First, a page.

SAN MATEO, Calif. (HedgeWorld.com)–Franklin Templeton Investments’ Franklin Advisers Inc., which had been accused of allowing outsiders to market time its mutual funds, has reached a US$50 million settlement of those charges with the Securities and Exchange Commission.
In doing so, Franklin Advisers becomes the latest in a string of prominent mutual fund companies that have agreed to pay cash penalties and reform their compliance procedures following months of investigation by federal regulators and state law enforcement officials into improper trading relationships between mutual fund companies, broker-dealers and hedge funds.
SEC officials had accused Franklin Advisers of allowing various outside investors to freely market time some of its mutual funds, in violation of prospectuses that said market timing would be monitored and restricted, according to an SEC complaint.
Among those allowed to market time the funds was California attorney Daniel Calugar, who also owned a Las Vegas broker-dealer firm called Security Brokerage Inc. That firm also has been implicated in market timing at Alliance Capital Management LP, New York, and Massachusetts Financial Services Co., Boston.
SEC officials claimed that between at least 1996 and 2001, Franklin Advisers OK’d market-timing arrangements under terms that were much different than those contained in the prospectuses of the funds involved. Those terms restricted the frequency and size of market-timing trades. However, according to the SEC, Franklin’s fund managers made decisions to allow market timing or not on a case-by-case basis and based their decisions on whether or not the timing would disrupt the fund.
“Contrary to what the public would have understood from reading the prospectuses, the prospectus guidelines were irrelevant to Franklin’s decisions,” SEC officials said in a statement.
Then, between 1998 and 2000, the SEC alleged that Franklin Advisers allowed a broker-dealer to market time a fund, the prospectus of which said that investments by market timers were prohibited.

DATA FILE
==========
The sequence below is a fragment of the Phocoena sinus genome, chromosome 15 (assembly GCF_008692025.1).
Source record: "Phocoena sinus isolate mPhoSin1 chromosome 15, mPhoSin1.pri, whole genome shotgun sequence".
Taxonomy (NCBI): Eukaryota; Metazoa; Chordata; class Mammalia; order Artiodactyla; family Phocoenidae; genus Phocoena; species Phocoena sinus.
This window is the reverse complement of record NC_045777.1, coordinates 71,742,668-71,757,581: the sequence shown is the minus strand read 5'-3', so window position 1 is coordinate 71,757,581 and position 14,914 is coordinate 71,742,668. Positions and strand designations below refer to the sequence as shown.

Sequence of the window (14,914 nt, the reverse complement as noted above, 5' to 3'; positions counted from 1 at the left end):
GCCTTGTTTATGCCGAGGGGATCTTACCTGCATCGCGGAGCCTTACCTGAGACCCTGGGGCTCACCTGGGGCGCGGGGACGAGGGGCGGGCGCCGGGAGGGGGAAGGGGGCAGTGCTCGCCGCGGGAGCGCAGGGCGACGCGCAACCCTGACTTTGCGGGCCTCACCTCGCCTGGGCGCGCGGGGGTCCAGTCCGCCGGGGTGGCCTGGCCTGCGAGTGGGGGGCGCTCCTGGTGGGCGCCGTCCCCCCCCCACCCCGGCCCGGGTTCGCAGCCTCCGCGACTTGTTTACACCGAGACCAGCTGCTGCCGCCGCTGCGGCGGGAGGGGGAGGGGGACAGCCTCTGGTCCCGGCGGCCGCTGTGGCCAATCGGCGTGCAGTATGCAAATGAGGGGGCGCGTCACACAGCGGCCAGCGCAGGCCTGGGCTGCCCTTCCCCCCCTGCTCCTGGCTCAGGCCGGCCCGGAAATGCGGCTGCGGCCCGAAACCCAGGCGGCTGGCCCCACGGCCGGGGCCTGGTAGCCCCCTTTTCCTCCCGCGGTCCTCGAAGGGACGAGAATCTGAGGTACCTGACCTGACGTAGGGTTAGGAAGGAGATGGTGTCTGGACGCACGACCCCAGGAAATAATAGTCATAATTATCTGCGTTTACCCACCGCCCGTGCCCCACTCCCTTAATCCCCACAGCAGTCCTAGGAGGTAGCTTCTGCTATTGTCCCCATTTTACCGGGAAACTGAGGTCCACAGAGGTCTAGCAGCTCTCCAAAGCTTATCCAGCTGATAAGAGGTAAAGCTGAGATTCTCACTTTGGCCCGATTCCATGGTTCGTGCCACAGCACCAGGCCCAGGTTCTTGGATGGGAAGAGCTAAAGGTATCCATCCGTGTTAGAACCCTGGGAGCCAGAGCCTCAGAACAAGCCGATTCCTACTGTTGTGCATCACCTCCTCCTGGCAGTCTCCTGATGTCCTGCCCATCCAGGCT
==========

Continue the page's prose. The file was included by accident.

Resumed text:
Franklin Advisers also did not tell investors that as many as 30 market timers had been granted permission to freely market time Franklin mutual funds during part of 2000. The firm also continued to grant special market-timing permission to some investors even after Franklin Advisers cracked down on other market timers.
“Franklin allowed known market timers to trade in and out of its funds in a manner contrary to the guidelines of the fund prospectuses,” said Helane Morrison, district administrator for the SEC’s San Francisco District Office, in a statement. “Franklin’s actions warranted the serious sanctions included in today’s settlement.”
Among the remedies Franklin Advisers agreed to–without admitting or denying the SEC’s findings–were to pay US$30 million in fines and a US$20 million civil penalty. All of that money will be given back to shareholders in funds that were timed.
Additionally, Franklin Advisers agreed to establish an enhanced compliance oversight and reporting structure and undergo biannual compliance reviews by an independent third party, according to SEC officials.
Franklin Advisers executives said the settlement resolves the SEC’s inquiry. They also said that an internal investigation turned up no evidence of late trading, another practice under scrutiny by the SEC and state law enforcement.
“These provisions will be incorporated along with other steps we have already taken to address these issues,” said Martin L. Flanagan, co-chief executive of Franklin Resources Inc. “Protecting the best interests of our shareholders and clients has always been our first priority ?? 1/2 [w]e are fully committed to making any necessary policy changes that will help us better serve our shareholders and clients.”
Contact Robert F. Keane with questions or comments at firstname.lastname@example.org.